Nomad: Girl Without a World #4

Story by
Art by
David Baldeón
Colors by
Chris Sotomayor
Letters by
Joe Sabino
Cover by
Marvel Comics

After a fling with DC -- a sour fling that led to awkward encounters like "Countdown" and "Teen Titans" -- Sean McKeever is back at Marvel, doing what he does best: writing sweet comics about young heroes coming into their own.

In "Nomad: Girl Without a World," he has brought Rikki Barnes from a parallel world -- a version of the "Heroes Reborn" universe -- into the Marvel U. This female Nomad is an over-earnest Carrie Kelly type, a sassy young girl with some fighting skills and a pure heart. McKeever has done a nice job with characters like this in the past. His work on "Gravity" showed that he could do simple superhero stories about young characters without condescension. And he could make them compelling.

He does something similar here, though with even fewer issues to work with (only four issues total in this series) things become a bit oversimplified. And that's part of the problem here, as this series straddles the line between classic superheroics, social consciousness, Power Pack-style kiddie comics, and tragedy. That's a wide line to straddle, and the comic can't quite keep its balance in such circumstances.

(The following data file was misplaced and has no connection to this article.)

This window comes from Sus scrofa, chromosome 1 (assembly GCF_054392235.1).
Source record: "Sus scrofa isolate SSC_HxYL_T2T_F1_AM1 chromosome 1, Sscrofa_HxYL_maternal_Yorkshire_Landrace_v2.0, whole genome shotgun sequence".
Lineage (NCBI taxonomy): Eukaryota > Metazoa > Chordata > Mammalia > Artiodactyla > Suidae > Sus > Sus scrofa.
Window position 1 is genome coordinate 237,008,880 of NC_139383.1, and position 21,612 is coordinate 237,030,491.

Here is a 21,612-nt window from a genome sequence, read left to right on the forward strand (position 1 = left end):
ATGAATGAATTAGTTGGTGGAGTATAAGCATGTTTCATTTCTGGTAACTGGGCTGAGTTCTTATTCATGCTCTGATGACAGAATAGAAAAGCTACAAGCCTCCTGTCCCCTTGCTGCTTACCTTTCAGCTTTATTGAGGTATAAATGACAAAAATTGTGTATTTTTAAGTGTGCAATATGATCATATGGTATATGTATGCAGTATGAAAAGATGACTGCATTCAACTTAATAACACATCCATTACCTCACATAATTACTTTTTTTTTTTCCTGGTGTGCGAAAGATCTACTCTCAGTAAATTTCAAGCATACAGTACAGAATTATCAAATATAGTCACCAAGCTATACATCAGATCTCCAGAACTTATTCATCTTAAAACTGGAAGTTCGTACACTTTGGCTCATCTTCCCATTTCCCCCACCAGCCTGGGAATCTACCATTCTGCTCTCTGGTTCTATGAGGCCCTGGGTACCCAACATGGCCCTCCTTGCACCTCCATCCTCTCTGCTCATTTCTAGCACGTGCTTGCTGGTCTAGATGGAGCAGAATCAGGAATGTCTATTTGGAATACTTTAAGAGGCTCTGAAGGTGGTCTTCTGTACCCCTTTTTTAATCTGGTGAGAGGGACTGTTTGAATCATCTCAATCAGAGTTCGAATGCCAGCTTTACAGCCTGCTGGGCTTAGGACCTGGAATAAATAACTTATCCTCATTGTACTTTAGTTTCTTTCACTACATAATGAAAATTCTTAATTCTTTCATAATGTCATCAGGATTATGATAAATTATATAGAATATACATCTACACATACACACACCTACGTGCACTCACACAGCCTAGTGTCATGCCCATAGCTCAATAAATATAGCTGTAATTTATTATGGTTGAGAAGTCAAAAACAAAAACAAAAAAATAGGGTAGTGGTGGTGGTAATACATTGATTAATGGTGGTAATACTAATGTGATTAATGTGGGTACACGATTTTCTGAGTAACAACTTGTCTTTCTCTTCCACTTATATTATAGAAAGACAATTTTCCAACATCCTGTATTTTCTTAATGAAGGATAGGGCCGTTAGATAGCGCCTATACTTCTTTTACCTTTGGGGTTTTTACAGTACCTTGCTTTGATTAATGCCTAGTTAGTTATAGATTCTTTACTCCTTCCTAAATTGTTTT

So the villain is overly villainous -- practically a moustache-twister, but without facial hair in his sinister identity -- and the ending is too pat. Someone dies. It's tragic. But it's all part of the life lessons of Rikki Barnes and it feels less like a true loss than an obligatory origin speedbump. It's the kind of thing that seems manufactured to launch the character into the Marvel world at large. Some kind of baptism in blood to prepare her for her soon-to-come appearances in "Captain America."

But this is still clean, straightforward storytelling, from the pencils of David Baldeon to the sincere dialogue. "Nomad" #4 feels like a bit of a throwback to simpler times, and that's not an inappropriate feeling. This is, after all, a story of a girl without a world. A girl who is coming to terms with who she is and who she needs to be. It's a classic story, told without pushing any boundaries at all -- even the safe-as-Wonder-Bread Young Avengers show up to lend a hand, to endorse this new Nomad as a young hero worth watching. And she might well be, even if this series is more nice than interesting.

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